Building upon our strong, regional partnerships, Berkshire Agricultural Ventures plans to support farm and food businesses not only in the Berkshires of western Massachusetts, but also in the neighboring Hudson Valley in New York State, northwest Connecticut and other surrounding areas. Originally launched in 2011 as a new venture of the Carrot Project, BAV then became a program of Berkshire Grown and remained one until May 2017, with the Berkshire Taconic Community Foundation providing fiscal support.  All three organizations are valued partners of BAV as an independent organization. For more information, please visit the website or call Pansing at 413-645-3594.



For the future: The Pittsfield Cooperative Bank has given 19 area students awards from the bank's Centennial Scholarship Fund. Created in 1989 in celebration of the Co-op's 100th anniversary, the fund has provided over $300,000 in aid to local students seeking to further their education.  

This year’s recipients include: Brandon Peaslee and Ashley Keegan from Taconic High School; Grady Peterson and Jackson Rich from Pittsfield High School; Theresa Kirsimagi, Bryce Pettograsso and Connor Thurston from St. Joseph's Central High School; Wyatt Schleicher, Max McIlquham, McKenna McIlquham, Collette Basiliere, Sam Clayton, Will Genaway and Kyle Gazillo from Wahconah Regional High School; Zachary Tinker and Alyssa Mack from Monument Mountain Regional High School; Maya Neski from Mount Everett Regional High School; Ryan Rues from Lee High School; and Alexandra Trousilec from Lenox Memorial High School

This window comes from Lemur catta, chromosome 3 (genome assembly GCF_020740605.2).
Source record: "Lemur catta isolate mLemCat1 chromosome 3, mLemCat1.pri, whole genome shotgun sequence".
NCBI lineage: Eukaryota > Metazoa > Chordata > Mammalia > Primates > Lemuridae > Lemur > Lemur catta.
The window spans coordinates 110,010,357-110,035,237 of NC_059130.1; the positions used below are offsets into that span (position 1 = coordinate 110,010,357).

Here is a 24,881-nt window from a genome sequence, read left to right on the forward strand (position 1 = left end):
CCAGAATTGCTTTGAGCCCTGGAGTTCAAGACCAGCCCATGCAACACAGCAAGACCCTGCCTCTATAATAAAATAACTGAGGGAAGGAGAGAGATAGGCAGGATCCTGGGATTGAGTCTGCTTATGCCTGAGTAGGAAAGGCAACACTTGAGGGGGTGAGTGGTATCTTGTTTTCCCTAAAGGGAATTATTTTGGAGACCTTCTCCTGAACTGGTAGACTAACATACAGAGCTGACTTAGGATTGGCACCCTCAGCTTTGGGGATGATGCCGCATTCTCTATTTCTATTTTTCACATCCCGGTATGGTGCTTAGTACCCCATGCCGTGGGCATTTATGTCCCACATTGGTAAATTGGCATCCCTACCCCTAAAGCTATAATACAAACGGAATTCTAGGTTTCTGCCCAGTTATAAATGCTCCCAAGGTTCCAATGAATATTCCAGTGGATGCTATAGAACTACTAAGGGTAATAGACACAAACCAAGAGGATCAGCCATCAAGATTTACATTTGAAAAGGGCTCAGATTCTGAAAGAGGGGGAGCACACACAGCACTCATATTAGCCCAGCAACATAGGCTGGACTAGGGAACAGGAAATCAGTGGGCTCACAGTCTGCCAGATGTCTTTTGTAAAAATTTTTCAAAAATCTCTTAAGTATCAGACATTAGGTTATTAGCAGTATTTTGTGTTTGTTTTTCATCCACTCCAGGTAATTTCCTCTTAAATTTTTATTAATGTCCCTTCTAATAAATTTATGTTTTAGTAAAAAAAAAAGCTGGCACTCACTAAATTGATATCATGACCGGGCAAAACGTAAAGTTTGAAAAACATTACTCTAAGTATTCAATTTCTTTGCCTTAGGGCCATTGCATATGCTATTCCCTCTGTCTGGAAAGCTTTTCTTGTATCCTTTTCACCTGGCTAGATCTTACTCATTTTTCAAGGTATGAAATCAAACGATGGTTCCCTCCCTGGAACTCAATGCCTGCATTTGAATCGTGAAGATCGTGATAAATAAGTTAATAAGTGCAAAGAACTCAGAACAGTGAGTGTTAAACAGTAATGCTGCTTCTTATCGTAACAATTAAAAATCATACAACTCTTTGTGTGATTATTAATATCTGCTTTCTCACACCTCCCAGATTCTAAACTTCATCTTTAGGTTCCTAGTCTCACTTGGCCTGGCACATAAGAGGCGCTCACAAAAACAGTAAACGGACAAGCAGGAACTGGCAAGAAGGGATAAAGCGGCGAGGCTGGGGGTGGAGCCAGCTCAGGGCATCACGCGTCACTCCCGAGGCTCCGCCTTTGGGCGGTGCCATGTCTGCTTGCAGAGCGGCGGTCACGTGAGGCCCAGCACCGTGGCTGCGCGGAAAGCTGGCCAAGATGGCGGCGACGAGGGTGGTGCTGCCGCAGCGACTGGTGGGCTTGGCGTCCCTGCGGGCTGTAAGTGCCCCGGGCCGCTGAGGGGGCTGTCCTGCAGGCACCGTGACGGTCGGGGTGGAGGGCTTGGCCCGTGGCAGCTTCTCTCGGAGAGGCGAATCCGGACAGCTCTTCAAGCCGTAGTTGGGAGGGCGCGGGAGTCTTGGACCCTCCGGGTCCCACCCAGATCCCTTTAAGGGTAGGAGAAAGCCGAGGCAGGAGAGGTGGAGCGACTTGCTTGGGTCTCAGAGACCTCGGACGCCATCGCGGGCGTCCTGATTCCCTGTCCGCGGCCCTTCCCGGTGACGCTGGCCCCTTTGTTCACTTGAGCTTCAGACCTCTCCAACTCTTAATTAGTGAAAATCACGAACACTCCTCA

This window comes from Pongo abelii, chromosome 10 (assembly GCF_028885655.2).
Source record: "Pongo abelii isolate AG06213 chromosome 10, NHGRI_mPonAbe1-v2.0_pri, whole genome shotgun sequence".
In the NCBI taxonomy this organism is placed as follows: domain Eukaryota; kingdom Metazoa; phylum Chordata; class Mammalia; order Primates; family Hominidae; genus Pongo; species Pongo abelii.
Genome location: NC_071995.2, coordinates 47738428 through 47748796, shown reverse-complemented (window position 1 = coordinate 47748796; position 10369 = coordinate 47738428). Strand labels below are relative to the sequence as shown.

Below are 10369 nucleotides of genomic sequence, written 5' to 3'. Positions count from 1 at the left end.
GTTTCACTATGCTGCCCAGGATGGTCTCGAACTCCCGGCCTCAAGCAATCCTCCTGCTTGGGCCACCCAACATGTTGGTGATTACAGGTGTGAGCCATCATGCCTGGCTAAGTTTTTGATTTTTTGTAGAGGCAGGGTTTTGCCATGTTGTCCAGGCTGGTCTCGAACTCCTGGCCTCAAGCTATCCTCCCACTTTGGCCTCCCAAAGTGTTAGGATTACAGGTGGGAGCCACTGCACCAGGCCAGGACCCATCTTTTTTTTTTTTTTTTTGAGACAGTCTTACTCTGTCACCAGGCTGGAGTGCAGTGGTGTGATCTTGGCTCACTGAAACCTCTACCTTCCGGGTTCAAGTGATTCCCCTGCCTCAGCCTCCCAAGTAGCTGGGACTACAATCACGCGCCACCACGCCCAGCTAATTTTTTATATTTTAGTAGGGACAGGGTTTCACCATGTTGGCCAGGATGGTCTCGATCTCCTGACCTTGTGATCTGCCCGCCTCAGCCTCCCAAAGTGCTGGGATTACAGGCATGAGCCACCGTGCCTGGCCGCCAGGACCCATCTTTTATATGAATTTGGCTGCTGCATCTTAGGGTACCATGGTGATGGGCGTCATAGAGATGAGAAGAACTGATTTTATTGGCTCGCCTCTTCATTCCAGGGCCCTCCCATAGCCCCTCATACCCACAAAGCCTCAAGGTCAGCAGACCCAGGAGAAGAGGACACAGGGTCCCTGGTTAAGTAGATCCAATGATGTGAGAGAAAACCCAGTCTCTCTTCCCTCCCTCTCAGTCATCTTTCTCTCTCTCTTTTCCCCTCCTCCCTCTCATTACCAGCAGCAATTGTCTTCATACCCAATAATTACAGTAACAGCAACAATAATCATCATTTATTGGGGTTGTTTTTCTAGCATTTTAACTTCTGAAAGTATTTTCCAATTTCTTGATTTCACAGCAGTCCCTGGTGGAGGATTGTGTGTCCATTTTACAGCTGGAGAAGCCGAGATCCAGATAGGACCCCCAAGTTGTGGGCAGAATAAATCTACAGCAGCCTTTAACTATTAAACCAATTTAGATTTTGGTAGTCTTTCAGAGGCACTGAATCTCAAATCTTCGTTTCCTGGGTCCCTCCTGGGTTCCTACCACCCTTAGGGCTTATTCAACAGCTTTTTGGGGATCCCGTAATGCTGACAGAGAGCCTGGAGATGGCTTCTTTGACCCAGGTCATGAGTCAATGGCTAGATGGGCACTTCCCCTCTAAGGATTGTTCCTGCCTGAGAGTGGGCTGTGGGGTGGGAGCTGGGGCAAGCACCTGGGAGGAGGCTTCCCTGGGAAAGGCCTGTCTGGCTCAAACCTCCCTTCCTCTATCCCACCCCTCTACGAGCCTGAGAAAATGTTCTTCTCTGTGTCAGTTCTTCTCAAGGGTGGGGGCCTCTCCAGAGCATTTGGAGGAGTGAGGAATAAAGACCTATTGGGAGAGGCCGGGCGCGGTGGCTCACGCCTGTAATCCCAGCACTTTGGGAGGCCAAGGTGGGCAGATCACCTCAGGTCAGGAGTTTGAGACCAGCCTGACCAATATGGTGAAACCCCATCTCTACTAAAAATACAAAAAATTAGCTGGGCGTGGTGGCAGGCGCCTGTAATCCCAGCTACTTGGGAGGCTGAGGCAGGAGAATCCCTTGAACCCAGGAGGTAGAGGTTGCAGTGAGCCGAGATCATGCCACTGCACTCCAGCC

J. Jay Anderson, president and CEO of the Pittsfield Co-op Bank said, "Supporting our community is a hallmark of what we do and these scholarships are an investment in our community’s future. We are proud to support students achieve their dreams and we look forward to welcoming them home to live and work in the Berkshires."




Eco strategies: Williams College's Class of 1966 Environmental Center has attained Petal Certification under the Living Building Challenge (LBC), the world’s most rigorous proven performance standard for buildings. Integrated Eco Strategy, a North Adams-based consulting firm facilitating sustainable and regenerative building design, renovation and construction, managed and documented all Imperatives of the certification program for Williams.

The 9,500-square-foot building, on a 1.1-acre site, houses the Center for Environmental Studies and the Zilkha Center for Environmental Initiatives. The center integrated Kellogg House — an historic 1790s frame structure home to the college's first four presidents — with new construction.

A program of the nonprofit International Living Future Institute, the LBC aims to create healthy and beautiful buildings that are regenerative and self-sufficient. Success is defined in terms of actual performance in seven areas, or "petals," specifically place, water, energy, health and happiness, materials, equity and beauty.

LBC projects must strive to produce more energy than they use, collect their own potable water from rainfall, treat all grey and storm water on site, use the healthiest building materials available and provide a beautiful, educational and healthy environment for occupants.

In addition to Integrated Eco Strategy, the center design team included Black River Design Architects, Montpelier, Vt.; Guntlow & Associates, Williamstown; and Wagner Hodgson Landscape Architecture, Burlington, Vt.